Posted Image

4riN89X.png Liam
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#16 Wegs

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Posted 01 June 2012 - 08:36 PM

I used lightroom.
Attached File  exp-5262767.jpg   35.92KB   19 downloads
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#17 BigSkyKen

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Posted 02 June 2012 - 03:52 PM

Nothing fancy, mostly Lightroom editing.
Posted Image
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#18 Platypus

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Posted 02 June 2012 - 04:15 PM

Wow, I can't believe how different everyone's edits are! Nice job guys.

Canon eos - I love your colours in the photo. I'm not sure how, but you managed to get the perfect balance. Nice one. The first thing I noticed about your photo though, even before I read the description, was the poor clone-and-heal job right behind the hare. I'm not meaning that as an insult, just a comment - it's not your fault, it's just that FS isn't capable of doing more. I've been using FS for years, and though I've tinkered with that function, I would never do it that close to the subject of the photo because it always ends up being visible. CS5 has a much better healing function anyways (I just use FS for image viewing and batch re-naming). I can't see anything else now when I look at the hare except the misshapen wheels behind it unfortunately. But, as I said, your colours are amazing and I will definitely need to try to use the dimensions to which you cropped your photo, because I like that a lot. Post-processing is subjective, so take what I say with a grain of salt!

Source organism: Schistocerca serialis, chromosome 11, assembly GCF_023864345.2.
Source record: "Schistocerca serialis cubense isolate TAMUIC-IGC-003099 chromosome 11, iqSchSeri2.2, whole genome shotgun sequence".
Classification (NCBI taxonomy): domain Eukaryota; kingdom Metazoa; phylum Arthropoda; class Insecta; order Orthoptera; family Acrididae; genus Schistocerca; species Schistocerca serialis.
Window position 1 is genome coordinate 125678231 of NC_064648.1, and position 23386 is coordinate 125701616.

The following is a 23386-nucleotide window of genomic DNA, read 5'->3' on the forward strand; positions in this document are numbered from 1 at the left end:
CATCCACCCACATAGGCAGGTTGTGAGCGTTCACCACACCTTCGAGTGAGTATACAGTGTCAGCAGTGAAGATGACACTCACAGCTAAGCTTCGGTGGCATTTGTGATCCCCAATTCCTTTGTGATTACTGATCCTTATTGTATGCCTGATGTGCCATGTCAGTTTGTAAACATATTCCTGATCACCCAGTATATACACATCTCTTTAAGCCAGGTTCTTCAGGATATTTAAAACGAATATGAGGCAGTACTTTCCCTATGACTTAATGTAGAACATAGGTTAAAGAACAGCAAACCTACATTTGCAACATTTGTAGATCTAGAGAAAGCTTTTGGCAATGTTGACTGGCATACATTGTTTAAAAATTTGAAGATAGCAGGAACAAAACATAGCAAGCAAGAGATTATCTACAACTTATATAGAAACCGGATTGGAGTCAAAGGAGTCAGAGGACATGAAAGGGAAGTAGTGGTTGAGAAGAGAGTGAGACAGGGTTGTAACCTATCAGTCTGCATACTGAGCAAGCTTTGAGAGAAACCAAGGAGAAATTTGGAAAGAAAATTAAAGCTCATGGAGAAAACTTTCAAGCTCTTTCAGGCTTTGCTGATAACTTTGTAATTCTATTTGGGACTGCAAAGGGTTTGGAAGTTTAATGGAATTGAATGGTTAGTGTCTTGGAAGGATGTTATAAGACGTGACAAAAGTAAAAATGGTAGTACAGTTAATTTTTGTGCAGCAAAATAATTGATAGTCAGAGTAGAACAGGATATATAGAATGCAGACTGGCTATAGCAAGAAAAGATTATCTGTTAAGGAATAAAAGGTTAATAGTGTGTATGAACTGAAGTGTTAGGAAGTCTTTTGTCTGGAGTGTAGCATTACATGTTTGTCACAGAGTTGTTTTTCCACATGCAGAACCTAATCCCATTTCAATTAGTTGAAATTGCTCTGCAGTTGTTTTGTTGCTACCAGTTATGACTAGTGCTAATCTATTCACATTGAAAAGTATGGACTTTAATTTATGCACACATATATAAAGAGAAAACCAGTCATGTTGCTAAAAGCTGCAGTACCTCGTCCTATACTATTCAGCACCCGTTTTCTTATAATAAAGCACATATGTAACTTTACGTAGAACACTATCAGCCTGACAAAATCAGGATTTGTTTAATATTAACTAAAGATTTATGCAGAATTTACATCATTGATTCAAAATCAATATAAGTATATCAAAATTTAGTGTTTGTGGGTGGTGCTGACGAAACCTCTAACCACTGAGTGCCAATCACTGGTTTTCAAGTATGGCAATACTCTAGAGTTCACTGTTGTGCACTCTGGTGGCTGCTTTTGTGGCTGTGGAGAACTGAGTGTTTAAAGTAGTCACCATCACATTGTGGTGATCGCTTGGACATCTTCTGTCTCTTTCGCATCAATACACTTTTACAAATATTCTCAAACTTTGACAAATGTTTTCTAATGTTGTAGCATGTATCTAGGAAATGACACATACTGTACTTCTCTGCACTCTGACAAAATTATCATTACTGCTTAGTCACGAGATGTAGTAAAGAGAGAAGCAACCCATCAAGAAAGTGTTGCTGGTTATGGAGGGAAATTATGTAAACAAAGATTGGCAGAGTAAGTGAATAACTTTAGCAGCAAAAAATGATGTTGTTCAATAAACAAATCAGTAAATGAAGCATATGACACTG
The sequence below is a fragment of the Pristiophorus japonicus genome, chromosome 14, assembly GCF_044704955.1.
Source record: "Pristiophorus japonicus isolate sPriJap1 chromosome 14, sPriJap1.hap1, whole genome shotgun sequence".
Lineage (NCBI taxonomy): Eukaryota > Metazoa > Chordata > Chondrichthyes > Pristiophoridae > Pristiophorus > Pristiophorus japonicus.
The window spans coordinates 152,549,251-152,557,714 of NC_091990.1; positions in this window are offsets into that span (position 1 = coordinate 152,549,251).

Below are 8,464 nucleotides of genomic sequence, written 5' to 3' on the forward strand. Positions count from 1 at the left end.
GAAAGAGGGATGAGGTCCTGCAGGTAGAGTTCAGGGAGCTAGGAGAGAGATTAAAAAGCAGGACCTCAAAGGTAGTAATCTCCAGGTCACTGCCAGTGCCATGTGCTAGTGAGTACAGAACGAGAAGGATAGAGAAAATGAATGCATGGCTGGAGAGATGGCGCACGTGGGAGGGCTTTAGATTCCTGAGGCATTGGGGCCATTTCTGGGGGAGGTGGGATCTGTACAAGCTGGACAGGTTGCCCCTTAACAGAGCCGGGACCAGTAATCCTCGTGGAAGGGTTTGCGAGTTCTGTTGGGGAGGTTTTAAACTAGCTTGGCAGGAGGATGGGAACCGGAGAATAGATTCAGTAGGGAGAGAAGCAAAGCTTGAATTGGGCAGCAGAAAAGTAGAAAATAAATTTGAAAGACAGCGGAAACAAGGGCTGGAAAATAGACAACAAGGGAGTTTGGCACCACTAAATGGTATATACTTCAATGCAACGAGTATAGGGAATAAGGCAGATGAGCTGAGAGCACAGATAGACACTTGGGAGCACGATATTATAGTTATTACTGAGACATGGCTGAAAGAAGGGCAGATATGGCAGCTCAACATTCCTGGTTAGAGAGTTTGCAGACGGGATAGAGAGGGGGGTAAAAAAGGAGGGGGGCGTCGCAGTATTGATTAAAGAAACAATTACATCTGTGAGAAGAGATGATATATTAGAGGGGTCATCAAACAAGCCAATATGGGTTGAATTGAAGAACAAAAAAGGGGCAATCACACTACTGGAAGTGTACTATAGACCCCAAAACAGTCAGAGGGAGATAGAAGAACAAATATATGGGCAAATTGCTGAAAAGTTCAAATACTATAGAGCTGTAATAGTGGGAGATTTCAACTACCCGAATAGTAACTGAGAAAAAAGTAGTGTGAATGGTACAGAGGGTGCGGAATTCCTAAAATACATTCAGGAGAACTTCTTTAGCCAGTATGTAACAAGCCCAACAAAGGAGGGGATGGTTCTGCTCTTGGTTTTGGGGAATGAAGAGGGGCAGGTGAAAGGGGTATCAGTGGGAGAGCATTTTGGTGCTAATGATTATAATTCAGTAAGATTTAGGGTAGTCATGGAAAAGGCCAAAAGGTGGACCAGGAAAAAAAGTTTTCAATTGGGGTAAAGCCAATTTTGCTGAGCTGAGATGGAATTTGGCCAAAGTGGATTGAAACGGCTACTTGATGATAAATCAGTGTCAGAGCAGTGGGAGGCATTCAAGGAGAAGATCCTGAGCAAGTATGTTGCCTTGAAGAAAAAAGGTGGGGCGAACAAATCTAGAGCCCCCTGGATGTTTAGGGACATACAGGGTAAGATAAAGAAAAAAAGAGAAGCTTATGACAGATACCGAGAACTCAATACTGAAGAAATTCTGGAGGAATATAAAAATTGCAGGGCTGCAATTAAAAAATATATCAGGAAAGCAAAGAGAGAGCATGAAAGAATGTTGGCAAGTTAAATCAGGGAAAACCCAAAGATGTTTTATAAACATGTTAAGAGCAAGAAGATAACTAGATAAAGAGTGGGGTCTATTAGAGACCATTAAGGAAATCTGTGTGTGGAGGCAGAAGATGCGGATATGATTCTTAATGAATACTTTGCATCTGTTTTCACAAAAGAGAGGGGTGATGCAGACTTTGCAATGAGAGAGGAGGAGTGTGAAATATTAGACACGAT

I love the diversity of all the edits. I gave a chuckle at your 'colorblind' approach Liam, considering who it was coming from. And I like how Meghann went against the grain and did a vertical crop with black-and-white. Didn't see that one coming.

Great idea lonestranger. Next time we should do it with a bird photo! Kudos for thinking of this.

Here's my photo. The colours aren't as good as Canon eos's!
Posted Image

#19 lonestranger

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Posted 02 June 2012 - 04:51 PM

Thanks everyone, very interesting results. I have to agree with Platypus, out of all the results, I like the colours of canon eos' version the best. While I still like my quick version, I can see how it could have been a lot better if I could have nailed the colours like canon eos did. The differences, and similarities, of the crops is noteworthy too, I never would have thought to use a portrait format like meghann did and have to consider changing from the usual landscape format a little more often.

For those that aren't already aware, the new Photo Contest is another chance for us to compare editing results from a single image, this time with prizes. If you haven't already gotten the contest photo, I suggest you get in touch with Bigfoot to get a copy and we can do this all over again, with a bird photo this time.

Thanks again everyone, I've enjoyed our little experiment. :)

Recently(July 5/14)added some new photos to my Picasa Web Album.

http://picasaweb.goo...Ai6G4wenXZD7ClQ


#20 canon eos

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Posted 02 June 2012 - 09:11 PM

Thanks re my 'colours'. And I also agree that my clone-job was pretty basic; it was a quick-fix effort. I also know that FS is quite elementary.

Nice fun, all:)